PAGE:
Being diagnosed with type I diabetes was most definitely the fuse, but the events that followed were the ignition.
I really knew nothing about diabetes at all when I was diagnosed. My head was spinning, the conversation was just a buzz and I was as scared for my future as I have ever been. I started asking questions of my doctors, figuring that was my best option for learning quickly and accurately. It did not take long for that bubble to burst.
At first, I was frustrated and angry because I could not get concise or meaningful answers to most of my questions. The answers all seemed to be canned and were vague and general at best. It took a little bit of self-education before I realized why this was happening.
The truth of the matter is that when it comes to diabetes, the correct answers are specific to the individual asking the question. There are a lot of things about this disease that are generally true and many answers are simply based on historical average results. The problem with that is most of us don’t fit into “average”. And the history of diabetes is nothing like the current realities, both in treatment and understanding.
I believe that most people are in a very similar situation when they are diagnosed. Most of us have little or no knowledge and very little, if any, understanding of diabetes. The learning curve can be quite steep. The information, though widely available, can be overwhelming and confusing.
And on top of that, you must determine how it all may or may not apply to you and your diabetes. We are all different. The generalities may be the same, but we each have our own specific issues and must find our own best solutions.
As for myself, it seemed there was a huge gap between the information received at my diagnosis and the reality of understanding and managing my diabetes. As I began to learn both about myself and my diabetes, I realized there is a great need within the diabetic community. There needs to be a place for people with all types of diabetes to find practical support and guidance in discovering how they can best manage their own diabetes.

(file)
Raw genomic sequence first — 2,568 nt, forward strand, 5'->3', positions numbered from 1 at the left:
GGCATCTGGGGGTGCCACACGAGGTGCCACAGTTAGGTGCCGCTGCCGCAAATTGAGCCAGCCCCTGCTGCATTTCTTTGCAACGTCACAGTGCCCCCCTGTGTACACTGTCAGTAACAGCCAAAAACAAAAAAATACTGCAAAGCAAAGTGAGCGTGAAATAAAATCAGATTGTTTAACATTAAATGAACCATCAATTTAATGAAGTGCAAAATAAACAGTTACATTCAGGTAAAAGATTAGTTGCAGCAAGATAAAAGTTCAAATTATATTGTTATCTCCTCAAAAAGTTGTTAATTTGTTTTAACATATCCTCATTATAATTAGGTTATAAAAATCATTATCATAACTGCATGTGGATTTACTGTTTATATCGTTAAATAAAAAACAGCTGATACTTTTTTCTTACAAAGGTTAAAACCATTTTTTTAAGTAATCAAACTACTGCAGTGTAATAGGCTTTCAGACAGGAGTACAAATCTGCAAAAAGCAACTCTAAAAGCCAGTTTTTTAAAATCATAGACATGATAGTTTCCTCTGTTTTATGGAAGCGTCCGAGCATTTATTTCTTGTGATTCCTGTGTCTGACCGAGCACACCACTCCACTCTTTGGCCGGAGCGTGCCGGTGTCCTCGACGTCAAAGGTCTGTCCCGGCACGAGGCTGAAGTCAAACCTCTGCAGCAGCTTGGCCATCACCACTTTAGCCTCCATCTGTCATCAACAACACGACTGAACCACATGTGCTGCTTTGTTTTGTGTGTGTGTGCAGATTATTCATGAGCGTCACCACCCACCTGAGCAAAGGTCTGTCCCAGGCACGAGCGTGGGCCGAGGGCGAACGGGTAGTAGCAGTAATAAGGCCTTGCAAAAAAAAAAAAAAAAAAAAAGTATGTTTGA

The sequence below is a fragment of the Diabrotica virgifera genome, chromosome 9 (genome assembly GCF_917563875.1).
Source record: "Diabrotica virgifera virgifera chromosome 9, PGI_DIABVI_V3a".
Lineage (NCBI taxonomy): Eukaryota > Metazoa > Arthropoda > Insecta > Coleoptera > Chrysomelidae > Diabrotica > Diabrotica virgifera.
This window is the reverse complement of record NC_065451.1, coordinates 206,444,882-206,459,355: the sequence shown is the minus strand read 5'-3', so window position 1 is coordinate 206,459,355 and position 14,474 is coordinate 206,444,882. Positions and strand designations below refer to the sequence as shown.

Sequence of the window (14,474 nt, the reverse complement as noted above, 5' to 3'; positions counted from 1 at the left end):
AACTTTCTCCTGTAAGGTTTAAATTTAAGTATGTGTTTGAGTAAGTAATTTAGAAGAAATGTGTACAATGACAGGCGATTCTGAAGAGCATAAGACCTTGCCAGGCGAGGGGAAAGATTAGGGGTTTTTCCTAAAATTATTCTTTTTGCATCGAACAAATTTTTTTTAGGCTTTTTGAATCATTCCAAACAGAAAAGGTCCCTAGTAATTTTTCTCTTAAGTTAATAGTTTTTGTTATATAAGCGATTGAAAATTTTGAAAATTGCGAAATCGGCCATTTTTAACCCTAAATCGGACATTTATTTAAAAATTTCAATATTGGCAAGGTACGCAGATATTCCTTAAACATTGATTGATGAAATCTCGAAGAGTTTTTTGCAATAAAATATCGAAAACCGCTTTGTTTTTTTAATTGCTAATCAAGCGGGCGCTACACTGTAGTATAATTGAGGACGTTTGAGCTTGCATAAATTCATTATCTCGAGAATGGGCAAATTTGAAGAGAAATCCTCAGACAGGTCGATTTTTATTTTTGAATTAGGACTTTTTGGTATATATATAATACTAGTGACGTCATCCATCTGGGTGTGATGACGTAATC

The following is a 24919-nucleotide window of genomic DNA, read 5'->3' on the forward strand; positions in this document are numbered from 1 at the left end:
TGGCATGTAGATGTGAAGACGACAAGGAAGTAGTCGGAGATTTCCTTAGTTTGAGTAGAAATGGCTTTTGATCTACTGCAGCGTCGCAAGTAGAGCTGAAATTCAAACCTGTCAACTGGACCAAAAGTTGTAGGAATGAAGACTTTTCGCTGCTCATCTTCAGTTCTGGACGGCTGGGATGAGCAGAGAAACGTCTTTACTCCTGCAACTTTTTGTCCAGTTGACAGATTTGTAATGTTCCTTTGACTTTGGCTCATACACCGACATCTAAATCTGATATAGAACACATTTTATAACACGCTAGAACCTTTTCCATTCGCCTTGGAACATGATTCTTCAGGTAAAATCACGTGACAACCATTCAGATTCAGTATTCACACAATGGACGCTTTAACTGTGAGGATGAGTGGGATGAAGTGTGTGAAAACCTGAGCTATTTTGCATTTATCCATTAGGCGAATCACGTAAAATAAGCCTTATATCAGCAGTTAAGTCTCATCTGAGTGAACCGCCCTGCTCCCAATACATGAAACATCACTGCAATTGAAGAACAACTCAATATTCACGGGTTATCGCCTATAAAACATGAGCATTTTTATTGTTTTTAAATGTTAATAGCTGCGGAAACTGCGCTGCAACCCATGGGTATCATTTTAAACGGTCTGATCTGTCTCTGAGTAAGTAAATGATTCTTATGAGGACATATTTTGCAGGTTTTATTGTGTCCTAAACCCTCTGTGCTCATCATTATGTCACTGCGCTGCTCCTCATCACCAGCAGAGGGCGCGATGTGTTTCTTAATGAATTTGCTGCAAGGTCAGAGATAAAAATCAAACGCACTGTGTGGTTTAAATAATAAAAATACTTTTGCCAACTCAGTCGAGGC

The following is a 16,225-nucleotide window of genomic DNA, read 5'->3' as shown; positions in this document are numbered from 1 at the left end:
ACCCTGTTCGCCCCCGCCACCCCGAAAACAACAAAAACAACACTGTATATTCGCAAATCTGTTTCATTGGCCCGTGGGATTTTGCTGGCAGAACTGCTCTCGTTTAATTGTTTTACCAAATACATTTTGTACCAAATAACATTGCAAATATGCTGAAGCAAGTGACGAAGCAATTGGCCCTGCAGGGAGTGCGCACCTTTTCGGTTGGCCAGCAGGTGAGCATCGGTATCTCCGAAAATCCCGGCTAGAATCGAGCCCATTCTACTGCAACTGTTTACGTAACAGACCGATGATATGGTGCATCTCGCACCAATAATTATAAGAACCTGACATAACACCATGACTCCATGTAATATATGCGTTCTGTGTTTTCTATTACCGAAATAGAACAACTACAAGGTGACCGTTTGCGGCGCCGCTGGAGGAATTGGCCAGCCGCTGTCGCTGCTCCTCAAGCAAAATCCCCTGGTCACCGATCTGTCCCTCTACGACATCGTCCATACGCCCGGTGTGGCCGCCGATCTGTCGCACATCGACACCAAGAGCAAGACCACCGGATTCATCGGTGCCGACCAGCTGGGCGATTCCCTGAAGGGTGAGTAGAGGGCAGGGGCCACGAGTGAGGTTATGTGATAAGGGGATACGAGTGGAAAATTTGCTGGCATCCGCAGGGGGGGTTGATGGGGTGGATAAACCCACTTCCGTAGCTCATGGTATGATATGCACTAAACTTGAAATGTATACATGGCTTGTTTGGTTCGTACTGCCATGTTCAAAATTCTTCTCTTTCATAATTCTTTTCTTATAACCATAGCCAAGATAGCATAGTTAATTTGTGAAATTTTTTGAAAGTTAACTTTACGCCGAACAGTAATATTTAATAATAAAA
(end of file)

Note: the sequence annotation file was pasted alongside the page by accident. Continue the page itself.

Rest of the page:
I found this for myself in the diabetic online community (DOC) and in particular at TU diabetes. It was a wonderful thing when I found them. It was there that I truly began to understand what I was actually dealing with. It would be difficult to overstate the impact it has had in my life as a person with diabetes.
But, still, there was that sense of isolation. For all the blessings online forums and chats bring, they are not the same as a live discussion among people traveling the same path. I know I am not alone in wishing for personal contact with other diabetics.
So that is why I am here and writing this in way of introduction. My purpose is to reach as many people as I can to help them understand and create their own strategies for living successfully with diabetes. My hope is by sharing my own personal journey with all of its setbacks and successes, others will gain their own insights and motivations for success.
I hope by bringing people with diabetes together to work out strategies and share information, we can begin to build a community of diabetics of ALL TYPES based on real-time personal contact and eventually becoming a network of in-person peer support and mentoring. I believe strongly WE can make this happen.
Do you have the support you need and that works for you?
Randy Wilson, founder of Great Big Gains, is a type I diabetic who is motivated by and focused on helping other people with all types of diabetes to find their best path forward using small group and individual coaching along with writing about his own experiences with diabetes and its complications. All in an effort to help them live their life on their own terms. Find out more about this at www.GreatBG.com or contact him at info@GreatBG.com .
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